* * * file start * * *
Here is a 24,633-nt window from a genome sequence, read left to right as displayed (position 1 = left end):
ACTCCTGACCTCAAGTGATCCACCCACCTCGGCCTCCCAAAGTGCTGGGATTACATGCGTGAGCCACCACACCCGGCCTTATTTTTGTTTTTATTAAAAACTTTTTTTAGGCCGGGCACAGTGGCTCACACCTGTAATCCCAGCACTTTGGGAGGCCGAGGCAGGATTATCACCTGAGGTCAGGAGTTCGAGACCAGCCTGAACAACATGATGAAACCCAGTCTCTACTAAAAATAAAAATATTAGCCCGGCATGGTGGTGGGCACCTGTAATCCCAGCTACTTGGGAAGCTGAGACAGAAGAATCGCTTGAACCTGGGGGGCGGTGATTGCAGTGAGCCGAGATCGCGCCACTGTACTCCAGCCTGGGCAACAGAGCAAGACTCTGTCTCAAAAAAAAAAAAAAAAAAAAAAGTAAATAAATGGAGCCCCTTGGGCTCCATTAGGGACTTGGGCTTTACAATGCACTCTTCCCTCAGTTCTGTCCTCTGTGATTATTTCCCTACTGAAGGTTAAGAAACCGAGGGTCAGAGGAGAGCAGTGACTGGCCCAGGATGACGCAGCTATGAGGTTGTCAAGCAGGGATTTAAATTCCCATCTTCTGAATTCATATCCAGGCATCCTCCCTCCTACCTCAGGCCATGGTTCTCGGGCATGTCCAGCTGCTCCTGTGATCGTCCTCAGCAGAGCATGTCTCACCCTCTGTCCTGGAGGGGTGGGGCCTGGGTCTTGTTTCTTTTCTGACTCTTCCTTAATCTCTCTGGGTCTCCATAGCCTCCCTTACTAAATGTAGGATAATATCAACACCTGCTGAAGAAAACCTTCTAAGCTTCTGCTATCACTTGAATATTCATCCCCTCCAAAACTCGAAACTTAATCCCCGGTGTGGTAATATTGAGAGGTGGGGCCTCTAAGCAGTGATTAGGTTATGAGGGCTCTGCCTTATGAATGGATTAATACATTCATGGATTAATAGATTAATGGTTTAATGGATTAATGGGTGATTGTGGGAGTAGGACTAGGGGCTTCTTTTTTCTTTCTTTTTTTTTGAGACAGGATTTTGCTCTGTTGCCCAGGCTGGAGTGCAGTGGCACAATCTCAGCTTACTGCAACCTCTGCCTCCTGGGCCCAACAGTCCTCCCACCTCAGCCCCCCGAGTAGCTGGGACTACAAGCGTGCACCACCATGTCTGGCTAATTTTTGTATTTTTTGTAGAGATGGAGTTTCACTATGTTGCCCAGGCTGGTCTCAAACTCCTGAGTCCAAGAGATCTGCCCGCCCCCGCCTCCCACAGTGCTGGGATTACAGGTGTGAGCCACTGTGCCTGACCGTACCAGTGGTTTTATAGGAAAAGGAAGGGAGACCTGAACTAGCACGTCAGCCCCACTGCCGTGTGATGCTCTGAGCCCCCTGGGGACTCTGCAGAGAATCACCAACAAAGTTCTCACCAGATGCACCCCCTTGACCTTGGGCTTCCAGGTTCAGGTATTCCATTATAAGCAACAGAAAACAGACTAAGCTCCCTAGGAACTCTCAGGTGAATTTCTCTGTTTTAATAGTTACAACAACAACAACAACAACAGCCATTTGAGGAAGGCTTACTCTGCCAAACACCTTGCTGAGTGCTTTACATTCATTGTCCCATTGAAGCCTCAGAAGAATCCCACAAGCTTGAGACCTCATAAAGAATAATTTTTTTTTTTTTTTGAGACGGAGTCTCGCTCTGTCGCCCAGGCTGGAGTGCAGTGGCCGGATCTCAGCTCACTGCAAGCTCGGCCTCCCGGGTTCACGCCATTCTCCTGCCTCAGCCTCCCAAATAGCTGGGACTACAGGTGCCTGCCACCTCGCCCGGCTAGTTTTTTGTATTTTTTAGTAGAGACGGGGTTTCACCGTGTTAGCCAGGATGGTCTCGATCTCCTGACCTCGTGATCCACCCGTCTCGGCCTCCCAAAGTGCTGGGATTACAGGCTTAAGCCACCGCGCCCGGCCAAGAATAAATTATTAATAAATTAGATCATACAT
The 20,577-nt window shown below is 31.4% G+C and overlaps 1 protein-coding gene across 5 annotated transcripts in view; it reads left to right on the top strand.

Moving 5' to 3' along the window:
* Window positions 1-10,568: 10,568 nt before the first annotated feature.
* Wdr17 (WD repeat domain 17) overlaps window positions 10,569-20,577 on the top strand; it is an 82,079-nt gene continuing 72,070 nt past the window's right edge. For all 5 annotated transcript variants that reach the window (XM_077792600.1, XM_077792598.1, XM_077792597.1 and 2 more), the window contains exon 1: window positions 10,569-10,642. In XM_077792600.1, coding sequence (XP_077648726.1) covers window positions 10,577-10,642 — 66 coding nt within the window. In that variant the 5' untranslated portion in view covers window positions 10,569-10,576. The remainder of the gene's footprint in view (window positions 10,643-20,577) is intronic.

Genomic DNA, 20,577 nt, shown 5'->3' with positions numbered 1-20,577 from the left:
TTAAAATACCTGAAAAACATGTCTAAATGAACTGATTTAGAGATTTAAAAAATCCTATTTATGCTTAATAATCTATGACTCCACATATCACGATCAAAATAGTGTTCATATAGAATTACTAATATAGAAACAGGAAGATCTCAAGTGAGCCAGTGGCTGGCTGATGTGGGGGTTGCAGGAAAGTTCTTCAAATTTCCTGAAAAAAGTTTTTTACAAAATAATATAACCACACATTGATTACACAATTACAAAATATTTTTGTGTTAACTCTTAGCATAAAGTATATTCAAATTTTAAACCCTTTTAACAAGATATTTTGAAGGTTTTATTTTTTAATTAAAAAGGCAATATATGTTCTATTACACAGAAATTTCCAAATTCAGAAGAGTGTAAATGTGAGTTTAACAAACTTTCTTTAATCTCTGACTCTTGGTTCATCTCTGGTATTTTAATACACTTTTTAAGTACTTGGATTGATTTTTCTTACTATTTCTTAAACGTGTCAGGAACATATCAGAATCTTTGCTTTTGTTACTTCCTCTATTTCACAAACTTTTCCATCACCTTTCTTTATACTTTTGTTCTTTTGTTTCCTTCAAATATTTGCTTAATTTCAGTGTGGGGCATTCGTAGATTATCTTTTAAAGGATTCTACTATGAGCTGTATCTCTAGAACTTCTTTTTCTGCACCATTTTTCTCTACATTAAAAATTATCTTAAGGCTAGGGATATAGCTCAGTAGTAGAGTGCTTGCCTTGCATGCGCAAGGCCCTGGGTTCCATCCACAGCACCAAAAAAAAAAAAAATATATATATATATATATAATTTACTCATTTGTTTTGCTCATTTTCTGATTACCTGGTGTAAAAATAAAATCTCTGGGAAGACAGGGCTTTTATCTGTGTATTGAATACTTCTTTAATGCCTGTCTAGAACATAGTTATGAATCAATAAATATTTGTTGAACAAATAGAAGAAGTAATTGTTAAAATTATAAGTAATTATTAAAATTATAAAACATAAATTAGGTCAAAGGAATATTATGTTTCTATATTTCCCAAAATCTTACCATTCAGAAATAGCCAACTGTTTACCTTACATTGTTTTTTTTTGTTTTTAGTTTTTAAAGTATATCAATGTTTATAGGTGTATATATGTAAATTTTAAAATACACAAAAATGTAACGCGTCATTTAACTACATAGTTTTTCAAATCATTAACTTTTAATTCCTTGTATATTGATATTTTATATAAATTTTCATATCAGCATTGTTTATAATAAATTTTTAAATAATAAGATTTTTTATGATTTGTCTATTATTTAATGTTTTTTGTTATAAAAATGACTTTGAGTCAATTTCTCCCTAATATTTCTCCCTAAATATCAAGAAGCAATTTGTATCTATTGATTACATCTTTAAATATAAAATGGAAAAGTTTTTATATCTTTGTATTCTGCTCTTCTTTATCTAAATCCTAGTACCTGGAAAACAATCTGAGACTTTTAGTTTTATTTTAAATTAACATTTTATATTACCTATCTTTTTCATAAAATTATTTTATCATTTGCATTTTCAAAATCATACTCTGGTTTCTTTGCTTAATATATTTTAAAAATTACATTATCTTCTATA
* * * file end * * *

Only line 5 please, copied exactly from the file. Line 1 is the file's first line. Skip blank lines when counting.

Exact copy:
* Window positions 1-10,568: 10,568 nt before the first annotated feature.